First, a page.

The 10,000-Hour Rule

It is very rare that someone is naturally talented. Even for those people where it seems everything they have achieved has been served to them on a silver platter is completely false. For example, it is amazing how much time people will put in to gain the knowledge and experience they need to become successful, such as Bill Gates. Someone like Bill Gates may have already been really great at math, but he didn’t become as successful as he did from just being smart. There were extraordinary opportunities that were given to him that helped him become what he is today. First off, his parents were very wealthy and when he was in seventh grade, he was sent to Lakeside, which was a private school in Seattle.  There he had the opportunity to join a computer club, which was rare for most schools in the 1960s. Lakeside had time-sharing computers which not very many people got to use because it was very expensive; however, the “Mothers’ Club” at Lakeside funded the computer club so they could learn programming. Gates was able to learn programming at a very young age and gained more hours of programming because he lived within walking distance from the University of Washington, who also had time-sharing terminals. After dropping out of Harvard in the sophomore year, he had seven consecutive years of programming practice, which was well over 10,000 hours put in. The point trying to be made in this example is that Bill Gates probably wouldn’t be as successful today if he didn’t had an incredibly lucky series of events occur. Musicians are another great example of the 10,000 rule. A study has shown that the most successful musicians dedicate at least 10,000 hours of practice before becoming great. They also have to have supporting parents as well. Someone who has to work to make a living will not have that opportunity to reach the 10,000 hours. Everything has to do with the series of events and opportunities that are given to each person.

The Trouble with Geniuses, Part 1

After World War I, a man named Lewis Terman, a psychology professor at Stanford University, met a young boy who was a janitor at the University. He caught him playing the piano one day and was fascinated that he could play so well with no education. Later, after introducing himself, Terman gave the young boy an IQ test, which was his creation, and the young boy had an IQ above 140. Terman was then interested about how many other low educated students had high IQ’s. In 1921, he decided to study the gifted. He asked teachers from California’s elementary schools to select the top students in the class. Once the children were selected he tested their IQ and kept track of the children who scored above 130. He named these young geniuses the “Termites.” Terman watched over his subjects throughout their whole lives from college to marriage to illnesses they faced. After many years when they were older, he was disappointed that he could not find any of their names in newspapers, magazines, or the news from accomplishments that they have achieved. Many people have the mind frame that have a high IQ is the main ingredient to becoming successful or being the next Nobel Peace Prize winner, but having a high IQ isn’t everything. There are other intelligence tests to prove a person’s knowledge and how far their mind can expand.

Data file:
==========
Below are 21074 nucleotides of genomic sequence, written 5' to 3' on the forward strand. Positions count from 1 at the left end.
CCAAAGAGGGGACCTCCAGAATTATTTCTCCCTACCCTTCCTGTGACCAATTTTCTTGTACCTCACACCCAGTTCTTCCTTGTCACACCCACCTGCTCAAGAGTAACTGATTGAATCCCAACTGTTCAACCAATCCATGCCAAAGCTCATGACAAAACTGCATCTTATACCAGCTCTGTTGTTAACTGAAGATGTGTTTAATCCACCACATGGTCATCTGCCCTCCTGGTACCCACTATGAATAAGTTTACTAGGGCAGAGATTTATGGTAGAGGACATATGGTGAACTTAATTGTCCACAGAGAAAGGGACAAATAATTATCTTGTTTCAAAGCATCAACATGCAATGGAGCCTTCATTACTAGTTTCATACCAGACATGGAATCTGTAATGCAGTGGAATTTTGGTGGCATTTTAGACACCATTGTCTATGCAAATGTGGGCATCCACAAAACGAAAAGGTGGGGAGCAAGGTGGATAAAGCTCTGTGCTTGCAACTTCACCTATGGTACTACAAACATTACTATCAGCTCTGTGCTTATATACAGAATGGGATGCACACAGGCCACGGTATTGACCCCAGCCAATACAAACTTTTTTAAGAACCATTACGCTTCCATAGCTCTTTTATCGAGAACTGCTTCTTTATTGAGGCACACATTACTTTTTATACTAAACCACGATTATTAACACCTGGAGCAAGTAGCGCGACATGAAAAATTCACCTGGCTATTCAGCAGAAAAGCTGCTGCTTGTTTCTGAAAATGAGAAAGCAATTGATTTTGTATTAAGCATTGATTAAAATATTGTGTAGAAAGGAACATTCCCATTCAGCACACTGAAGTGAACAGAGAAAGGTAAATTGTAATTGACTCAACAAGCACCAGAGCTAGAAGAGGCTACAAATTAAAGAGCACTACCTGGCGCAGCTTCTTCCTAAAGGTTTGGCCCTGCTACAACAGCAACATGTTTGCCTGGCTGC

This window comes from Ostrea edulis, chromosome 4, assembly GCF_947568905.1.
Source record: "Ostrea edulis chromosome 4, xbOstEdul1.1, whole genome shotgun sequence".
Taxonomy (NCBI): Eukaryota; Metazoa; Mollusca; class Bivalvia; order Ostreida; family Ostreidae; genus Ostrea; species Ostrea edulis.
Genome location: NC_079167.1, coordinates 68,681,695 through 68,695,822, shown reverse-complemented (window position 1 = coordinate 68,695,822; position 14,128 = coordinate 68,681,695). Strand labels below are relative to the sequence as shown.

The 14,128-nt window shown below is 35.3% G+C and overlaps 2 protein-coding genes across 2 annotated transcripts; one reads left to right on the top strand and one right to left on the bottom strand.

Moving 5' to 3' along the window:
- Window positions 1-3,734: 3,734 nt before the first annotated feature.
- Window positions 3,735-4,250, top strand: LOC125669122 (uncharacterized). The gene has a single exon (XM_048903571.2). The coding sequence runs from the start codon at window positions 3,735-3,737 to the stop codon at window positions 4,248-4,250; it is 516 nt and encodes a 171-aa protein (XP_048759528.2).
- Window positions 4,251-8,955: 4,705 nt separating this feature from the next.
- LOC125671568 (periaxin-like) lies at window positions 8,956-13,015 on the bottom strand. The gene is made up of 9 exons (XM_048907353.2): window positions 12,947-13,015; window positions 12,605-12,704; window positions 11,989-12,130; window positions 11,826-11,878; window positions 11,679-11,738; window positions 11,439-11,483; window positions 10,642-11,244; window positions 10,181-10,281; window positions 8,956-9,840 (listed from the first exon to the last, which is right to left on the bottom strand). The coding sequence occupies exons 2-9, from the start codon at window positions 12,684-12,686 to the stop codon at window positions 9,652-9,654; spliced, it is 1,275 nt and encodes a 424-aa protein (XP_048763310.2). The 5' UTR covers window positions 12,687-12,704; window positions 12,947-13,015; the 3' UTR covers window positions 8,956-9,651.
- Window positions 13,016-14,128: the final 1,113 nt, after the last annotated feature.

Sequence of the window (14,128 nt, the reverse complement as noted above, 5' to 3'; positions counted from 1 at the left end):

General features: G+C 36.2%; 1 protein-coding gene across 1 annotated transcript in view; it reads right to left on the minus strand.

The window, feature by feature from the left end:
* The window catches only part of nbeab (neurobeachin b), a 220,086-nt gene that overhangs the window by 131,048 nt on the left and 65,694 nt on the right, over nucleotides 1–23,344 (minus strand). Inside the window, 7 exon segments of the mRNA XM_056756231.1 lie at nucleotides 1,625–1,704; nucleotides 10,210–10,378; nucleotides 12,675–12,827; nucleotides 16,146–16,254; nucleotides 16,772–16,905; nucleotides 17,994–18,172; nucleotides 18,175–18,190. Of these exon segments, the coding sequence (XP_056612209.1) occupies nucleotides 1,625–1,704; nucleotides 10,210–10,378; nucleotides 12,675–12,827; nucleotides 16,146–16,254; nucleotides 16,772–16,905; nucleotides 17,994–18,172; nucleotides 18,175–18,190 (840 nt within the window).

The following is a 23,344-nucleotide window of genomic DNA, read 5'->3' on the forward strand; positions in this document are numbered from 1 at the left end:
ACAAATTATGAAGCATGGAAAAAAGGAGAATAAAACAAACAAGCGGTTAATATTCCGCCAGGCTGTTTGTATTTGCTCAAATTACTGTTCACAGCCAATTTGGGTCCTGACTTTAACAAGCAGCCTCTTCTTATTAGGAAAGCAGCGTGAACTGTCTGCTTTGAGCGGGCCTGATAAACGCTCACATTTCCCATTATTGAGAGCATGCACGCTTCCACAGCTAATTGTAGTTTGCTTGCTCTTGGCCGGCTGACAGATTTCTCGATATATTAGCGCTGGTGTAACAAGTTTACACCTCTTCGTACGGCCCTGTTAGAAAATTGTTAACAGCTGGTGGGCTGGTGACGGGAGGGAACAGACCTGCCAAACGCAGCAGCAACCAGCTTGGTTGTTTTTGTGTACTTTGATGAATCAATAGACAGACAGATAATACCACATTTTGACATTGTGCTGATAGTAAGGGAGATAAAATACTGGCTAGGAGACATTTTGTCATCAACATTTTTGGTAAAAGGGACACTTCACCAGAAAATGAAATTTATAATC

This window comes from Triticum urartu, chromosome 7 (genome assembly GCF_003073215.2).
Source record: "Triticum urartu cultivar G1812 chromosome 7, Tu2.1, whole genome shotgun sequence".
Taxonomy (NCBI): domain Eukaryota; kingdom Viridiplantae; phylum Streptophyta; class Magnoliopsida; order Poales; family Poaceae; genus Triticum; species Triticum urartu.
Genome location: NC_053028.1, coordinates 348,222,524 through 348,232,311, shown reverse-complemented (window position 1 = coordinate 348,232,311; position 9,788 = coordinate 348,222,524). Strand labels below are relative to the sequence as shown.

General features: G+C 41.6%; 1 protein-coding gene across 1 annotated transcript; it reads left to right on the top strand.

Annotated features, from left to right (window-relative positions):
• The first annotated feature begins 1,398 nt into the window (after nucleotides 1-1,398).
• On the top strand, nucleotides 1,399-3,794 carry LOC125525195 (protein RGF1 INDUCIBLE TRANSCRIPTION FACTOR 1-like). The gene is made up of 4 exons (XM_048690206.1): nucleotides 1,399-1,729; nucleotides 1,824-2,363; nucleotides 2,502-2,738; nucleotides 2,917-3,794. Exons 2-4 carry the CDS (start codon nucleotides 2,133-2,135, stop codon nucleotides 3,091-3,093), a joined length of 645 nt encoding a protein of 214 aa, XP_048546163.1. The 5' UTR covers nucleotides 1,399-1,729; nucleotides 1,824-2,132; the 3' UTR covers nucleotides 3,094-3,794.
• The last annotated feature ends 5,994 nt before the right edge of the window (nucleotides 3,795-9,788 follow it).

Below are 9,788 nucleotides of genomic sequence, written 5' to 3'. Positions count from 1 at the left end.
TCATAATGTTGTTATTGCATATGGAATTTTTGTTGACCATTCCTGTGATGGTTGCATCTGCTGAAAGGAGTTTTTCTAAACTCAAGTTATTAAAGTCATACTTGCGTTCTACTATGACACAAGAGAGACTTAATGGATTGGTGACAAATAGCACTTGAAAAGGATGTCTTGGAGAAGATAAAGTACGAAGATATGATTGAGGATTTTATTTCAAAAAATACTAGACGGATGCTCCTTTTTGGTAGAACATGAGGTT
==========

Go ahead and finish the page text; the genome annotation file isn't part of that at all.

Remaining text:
The Trouble with Geniuses, Part 2

A man by the name of Chris Langan is the perfect example of the trouble with geniuses. He is described as being the “smartest man in the world,” but now he is in the fifties and lives on a horse farm in northern Missouri. He grew up in a very poor family in San Francisco. His extreme intelligence earned him two full scholarships to Reed College in Oregon, and the University of Chicago. He chose Reed College, but dropped out before his first year because his mother didn’t fill out his scholarship credentials. He eventually went back to college at Montana State University. Unfortunately, Langan had car trouble and asked his professors if they could move his morning classes to afternoon class which they ultimately denied. He gave up on a higher education and worked at a low paying job. As intelligent and gifted as Chris Langan was, it is hard to believe that the school administration and professors weren’t more willing to help him out.
A story about Robert Oppenheimer, a physicist who helped developed the nuclear bomb during World War II, had similar issues to Langan. Oppenheimer was also a genius that grew up in a wealthy family, and while at Cambridge University he attempted to poison his tutor. Luckily, the tutor was suspicious beforehand and Oppenheimer only had to testify in court, which agreed that he was going to be on probation and have regular sessions with a psychiatrist. Although his actions were much more severe than Langan’s, Oppenheimer did not get kicked out of school, or lose his scholarship. The difference between is how Langan and Oppenheimer grew up. It has been studied that children growing up in a working-class or poor family lack the skills needed to have practical intelligence, which is the way a person is able to talk to people to get what they want. It showed that children that grew up in middle-class and wealthy families were taught this by their parents; a way to show their entitlement and have authority over others. Chris Langan did not possess the skills and “practical intelligence” needed to persuade his professors to move his classes to a later time, or to convince the university to let him keep his scholarship. Langan’s brother, Mark, states that he was the type of person who should have had his PhD by the time he was seventeen.

The Three Lessons of Joe Flom